Implementing the onNetworkQualityLevelChanged method on the LocalParticipant.Listener interface will allow you to receive network quality level changes for the local participant.


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LocalParticipant.Listener localParticipantListener = new LocalParticipant.Listener() {
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@Override
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public void onNetworkQualityLevelChanged(
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@NonNull LocalParticipant localParticipant,
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@NonNull NetworkQualityLevel networkQualityLevel) {}
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}

Implementing the onNetworkQualityLevelChanged method on the RemoteParticipant.Listener interface will allow you to receive network quality level changes for the remote participant.


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RemoteParticipant.Listener remoteParticipantListener = new RemoteParticipant.Listener() {
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@Override
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public void onNetworkQualityLevelChanged(
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@NonNull RemoteParticipant remoteParticipant,
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@NonNull NetworkQualityLevel networkQualityLevel) {}
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}

Implement -[TVILocalParticipantDelegate localParticipant:networkQualityLevelDidChange:](link takes you to an external page) in order to respond to network quality level changes for the local participant. Be sure that you have set the delegate of the LocalParticipant to ensure the callbacks are received.


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// MARK: LocalParticipantDelegate
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func localParticipantNetworkQualityLevelDidChange(participant: LocalParticipant, networkQualityLevel: NetworkQualityLevel) {
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print("Local Participant Network Quality Level Changed: \(networkQualityLevel)")
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}

Implement -[TVIRemoteParticipantDelegate remoteParticipant:networkQualityLevelDidChange:](link takes you to an external page) in order to respond to network quality level changes for remote participants. Be sure that you have set the delegate of each RemoteParticipant to ensure the callbacks are received.


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// MARK: RemoteParticipantDelegate
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func remoteParticipantNetworkQualityLevelDidChange(participant: RemoteParticipant, networkQualityLevel: NetworkQualityLevel) {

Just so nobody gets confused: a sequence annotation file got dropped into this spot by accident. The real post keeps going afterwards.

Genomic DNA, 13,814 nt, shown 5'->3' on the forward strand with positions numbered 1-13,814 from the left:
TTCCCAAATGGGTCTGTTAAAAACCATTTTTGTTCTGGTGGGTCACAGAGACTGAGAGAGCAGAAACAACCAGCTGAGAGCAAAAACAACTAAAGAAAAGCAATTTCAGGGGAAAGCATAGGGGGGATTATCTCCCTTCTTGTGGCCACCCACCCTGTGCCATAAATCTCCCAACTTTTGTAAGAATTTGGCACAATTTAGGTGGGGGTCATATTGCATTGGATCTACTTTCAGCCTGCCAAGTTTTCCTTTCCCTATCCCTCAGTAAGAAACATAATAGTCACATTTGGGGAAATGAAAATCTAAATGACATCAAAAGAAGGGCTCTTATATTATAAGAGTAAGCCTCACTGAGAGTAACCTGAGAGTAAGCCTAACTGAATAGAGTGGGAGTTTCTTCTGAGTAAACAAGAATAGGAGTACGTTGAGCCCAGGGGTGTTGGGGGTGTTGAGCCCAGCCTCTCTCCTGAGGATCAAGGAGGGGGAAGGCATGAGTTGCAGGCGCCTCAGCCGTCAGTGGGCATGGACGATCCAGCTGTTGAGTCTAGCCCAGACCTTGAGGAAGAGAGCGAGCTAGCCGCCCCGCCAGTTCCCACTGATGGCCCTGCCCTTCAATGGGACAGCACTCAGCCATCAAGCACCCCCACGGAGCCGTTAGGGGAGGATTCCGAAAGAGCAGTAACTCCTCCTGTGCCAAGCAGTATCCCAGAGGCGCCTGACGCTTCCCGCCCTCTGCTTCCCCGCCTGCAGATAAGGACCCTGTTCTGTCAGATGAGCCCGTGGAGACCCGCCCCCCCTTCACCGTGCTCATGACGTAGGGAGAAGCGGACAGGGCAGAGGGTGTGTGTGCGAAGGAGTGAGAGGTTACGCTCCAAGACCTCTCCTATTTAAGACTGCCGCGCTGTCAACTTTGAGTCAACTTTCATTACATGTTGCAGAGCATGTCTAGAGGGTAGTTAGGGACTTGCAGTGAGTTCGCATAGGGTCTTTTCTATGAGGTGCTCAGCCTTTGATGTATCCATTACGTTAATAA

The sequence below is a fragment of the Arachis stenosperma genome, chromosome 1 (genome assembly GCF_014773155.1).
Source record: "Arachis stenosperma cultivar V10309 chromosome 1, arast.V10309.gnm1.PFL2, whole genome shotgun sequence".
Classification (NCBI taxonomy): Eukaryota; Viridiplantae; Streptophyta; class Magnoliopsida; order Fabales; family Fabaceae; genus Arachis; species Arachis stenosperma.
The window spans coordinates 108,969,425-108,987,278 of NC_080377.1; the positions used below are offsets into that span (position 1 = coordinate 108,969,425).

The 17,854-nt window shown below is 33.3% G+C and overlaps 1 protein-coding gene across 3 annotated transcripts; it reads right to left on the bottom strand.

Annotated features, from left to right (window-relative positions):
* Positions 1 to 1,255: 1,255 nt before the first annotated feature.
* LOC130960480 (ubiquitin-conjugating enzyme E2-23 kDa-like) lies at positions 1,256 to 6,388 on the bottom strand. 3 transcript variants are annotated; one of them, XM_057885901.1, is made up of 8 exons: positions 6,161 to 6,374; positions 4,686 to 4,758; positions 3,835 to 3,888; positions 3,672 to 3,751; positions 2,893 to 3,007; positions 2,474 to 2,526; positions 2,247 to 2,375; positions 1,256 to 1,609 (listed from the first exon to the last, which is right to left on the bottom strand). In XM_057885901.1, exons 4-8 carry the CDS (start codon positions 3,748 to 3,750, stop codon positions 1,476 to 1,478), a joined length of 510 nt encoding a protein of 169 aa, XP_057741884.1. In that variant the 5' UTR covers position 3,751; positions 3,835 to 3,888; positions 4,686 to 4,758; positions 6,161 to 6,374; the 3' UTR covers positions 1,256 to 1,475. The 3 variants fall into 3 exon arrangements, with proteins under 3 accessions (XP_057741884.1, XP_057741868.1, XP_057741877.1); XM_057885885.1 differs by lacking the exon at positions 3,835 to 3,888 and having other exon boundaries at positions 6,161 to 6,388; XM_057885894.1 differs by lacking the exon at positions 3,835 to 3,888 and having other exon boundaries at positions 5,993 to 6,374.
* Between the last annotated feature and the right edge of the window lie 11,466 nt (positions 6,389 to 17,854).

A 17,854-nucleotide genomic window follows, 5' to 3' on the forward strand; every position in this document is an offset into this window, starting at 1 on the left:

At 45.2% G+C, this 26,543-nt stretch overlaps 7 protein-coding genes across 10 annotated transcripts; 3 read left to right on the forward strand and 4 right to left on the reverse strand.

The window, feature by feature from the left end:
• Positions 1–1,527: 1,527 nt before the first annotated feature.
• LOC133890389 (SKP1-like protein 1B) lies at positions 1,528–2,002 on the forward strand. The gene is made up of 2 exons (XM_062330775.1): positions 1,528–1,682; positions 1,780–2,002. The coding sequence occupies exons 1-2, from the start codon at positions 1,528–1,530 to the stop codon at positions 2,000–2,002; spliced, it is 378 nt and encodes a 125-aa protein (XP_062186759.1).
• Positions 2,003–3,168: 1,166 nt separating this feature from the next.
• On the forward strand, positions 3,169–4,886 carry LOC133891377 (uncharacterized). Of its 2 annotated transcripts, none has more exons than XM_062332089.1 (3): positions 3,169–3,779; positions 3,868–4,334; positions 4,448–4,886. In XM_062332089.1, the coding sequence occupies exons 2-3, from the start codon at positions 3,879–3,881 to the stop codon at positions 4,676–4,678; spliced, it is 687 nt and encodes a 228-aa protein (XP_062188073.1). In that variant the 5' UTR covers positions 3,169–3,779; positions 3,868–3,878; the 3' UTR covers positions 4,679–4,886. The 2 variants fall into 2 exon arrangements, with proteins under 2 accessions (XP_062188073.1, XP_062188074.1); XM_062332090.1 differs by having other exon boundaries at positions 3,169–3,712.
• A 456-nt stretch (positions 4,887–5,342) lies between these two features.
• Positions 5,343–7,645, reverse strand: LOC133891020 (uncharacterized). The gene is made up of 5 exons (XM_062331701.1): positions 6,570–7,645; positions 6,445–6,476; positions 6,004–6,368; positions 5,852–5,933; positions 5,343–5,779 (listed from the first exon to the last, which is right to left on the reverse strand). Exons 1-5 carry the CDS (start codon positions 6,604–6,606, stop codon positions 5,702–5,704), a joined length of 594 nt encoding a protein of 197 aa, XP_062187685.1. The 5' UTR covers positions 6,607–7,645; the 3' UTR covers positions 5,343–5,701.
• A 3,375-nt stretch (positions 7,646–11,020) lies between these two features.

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print("Remote Participant (\(participant.identity)) Network Quality Level Changed: \(networkQualityLevel)")
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}

A typical way of using the Network Quality Level is to represent a Participant's Network Quality as cell phone-style signal-strength bars. The following snippet shows how to do it in JavaScript:


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function printNetworkQualityStats(networkQualityLevel, networkQualityStats) {
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// Print in console the networkQualityLevel using bars
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console.log({
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1: '▃',
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2: '▃▄',
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3: '▃▄▅',
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4: '▃▄▅▆',
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5: '▃▄▅▆▇'
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}[networkQualityLevel] || '');
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if (networkQualityStats) {
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// Print in console the networkQualityStats, which is non-null only if Network Quality
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// verbosity is 2 (moderate) or greater
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console.log('Network Quality statistics:', networkQualityStats);
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}
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}
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// Print the initial Network Quality Level and statistics
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printNetworkQualityStats(participant.networkQualityLevel, participant.networkQualityStats);
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// Print changes to Network Quality Level and statistics
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participant.on('networkQualityLevelChanged', printNetworkQualityStats);